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Deserters or War Resisters?: “Breaking Ranks,” June 29 at the Bettendorf Library PDF Print E-mail
News/Features - Feature Stories
Written by Jeff Ignatius   
Wednesday, 24 June 2009 06:00

Some people call them "deserters," while others choose the nobler-sounding words "war resisters." The term you use almost certainly betrays how you feel.

But the issue is more complicated than it was 40 years ago. The political climate in Canada has changed since the Vietnam war, and American soldiers who move to Canada today are in legal limbo - and appear increasingly likely to be deported. And with no draft now, those who serve in the United States military volunteered; a decision to renege on that commitment strikes many people as cowardly.

The 2006 documentary Breaking Ranks, which will be screened at the Bettendorf Public Library on Monday, aims to challenge that reaction. Produced for Canadian television and directed by Vancouver-based Michelle Mason, the hour-long film tells the stories of four soldiers who fled north rather than continue to serve in the United States military.

During the Vietnam war, of course, tens of thousands of Americans moved to Canada to avoid military service. The number of soldiers who've fled to Canada during the Iraq war is estimated to be in the dozens.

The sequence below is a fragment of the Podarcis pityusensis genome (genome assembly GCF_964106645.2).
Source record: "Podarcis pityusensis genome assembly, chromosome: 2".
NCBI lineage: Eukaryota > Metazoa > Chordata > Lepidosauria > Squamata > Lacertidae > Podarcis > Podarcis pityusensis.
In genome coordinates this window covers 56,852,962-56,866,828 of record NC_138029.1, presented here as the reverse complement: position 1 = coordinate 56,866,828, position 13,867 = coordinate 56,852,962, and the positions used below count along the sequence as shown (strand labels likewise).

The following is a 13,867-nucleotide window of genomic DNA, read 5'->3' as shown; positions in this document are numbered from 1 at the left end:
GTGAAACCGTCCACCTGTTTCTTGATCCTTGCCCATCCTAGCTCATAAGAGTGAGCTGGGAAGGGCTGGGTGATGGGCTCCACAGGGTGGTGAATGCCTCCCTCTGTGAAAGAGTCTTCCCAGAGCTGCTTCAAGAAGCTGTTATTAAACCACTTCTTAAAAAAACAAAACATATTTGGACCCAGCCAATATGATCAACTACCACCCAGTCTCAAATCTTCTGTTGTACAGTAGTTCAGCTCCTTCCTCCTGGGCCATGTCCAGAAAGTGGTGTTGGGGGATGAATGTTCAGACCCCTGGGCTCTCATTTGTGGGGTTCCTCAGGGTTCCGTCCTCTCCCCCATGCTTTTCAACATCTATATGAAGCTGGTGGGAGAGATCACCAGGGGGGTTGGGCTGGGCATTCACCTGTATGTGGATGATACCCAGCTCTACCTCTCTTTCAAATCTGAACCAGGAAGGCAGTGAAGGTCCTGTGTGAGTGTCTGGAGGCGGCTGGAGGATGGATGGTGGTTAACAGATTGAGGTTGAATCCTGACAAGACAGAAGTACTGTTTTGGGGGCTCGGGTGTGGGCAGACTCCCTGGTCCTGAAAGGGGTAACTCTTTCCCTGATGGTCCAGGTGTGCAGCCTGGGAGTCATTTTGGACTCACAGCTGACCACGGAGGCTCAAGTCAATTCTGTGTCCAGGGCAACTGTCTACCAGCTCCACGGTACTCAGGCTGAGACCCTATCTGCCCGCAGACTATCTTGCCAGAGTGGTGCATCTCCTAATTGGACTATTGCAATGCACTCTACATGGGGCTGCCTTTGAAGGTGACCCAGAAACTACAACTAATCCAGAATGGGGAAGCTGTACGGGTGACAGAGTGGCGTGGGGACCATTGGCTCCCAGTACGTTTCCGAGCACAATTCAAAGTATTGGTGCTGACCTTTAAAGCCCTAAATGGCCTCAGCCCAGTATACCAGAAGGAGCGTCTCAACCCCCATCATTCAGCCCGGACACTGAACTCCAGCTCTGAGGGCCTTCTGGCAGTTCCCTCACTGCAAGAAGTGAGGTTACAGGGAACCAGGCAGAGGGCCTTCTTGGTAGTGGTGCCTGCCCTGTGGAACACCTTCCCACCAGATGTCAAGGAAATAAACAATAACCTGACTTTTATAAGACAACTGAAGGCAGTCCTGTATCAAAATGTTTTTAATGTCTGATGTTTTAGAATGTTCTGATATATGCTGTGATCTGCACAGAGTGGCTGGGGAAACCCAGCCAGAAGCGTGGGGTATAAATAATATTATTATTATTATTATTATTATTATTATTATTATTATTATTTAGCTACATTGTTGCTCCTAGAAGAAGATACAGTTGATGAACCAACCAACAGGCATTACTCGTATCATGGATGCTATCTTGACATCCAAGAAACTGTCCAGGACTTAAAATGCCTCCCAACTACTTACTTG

The movie is unabashedly sympathetic to its subjects, and in a phone interview, Mason made no pretense of objectivity. "I'm not a journalist anymore," she said. "I'm a point-of-view documentary filmmaker."

Download Embed Embed this video on your site Audio interview with Michelle Mason (43 minutes)

To be clear, Breaking Ranks doesn't come from the Michael Moore school of agitation. Mason is a thoughtful, deliberate filmmaker who can convincingly justify her choices. And she trusts the audience to understand that just because one of her subjects says something doesn't make it true.

Jeremy Hinzman. Photo courtesy Jeremy Hinzman"I've just tried to give a fairly wide spectrum of experiences," Mason said. Jeremy Hinzman comes off as thoughtful and principled, Joshua Key is obviously damaged, and Brandon Hughey is sincere. Kyle Snyder - seen wearing some of his Army clothes or a camouflage shirt that reads, "You can't see me" - struck me as problematic and a touch creepy.

Personal reactions affect how much the audience trusts and believes them. At three points in the movie, soldiers tell uncorroborated stories - about "lost" Conscientious Objector paperwork, about a promised signing bonus that was never given, and about an assumed murder in Iraq. I believed the first story, found the second to be a bit naïve, and thought the third was full of holes.

Mason said that representatives of the Pentagon and the military declined to talk to her, but she thinks these stories - whether audiences find them credible or not - are important, because they speak to the soldiers' reasons for leaving. "This is about hearing what they have to say," she said.

Mason said that the lack of a draft doesn't change her perspective. "A soldier's right to their conscience is a human right guaranteed under international law ... and in fact is even in the code of military conduct under the U.S. ... ," she said.

But she acknowledged that the draft does make a difference to many people. "People are a lot more sympathetic to someone who was drafted against their will and their conscience ... versus someone who, with all kinds of information, enlisted voluntarily," she said. "What was challenging particularly for a Canadian audience is this notion of an all-volunteer military."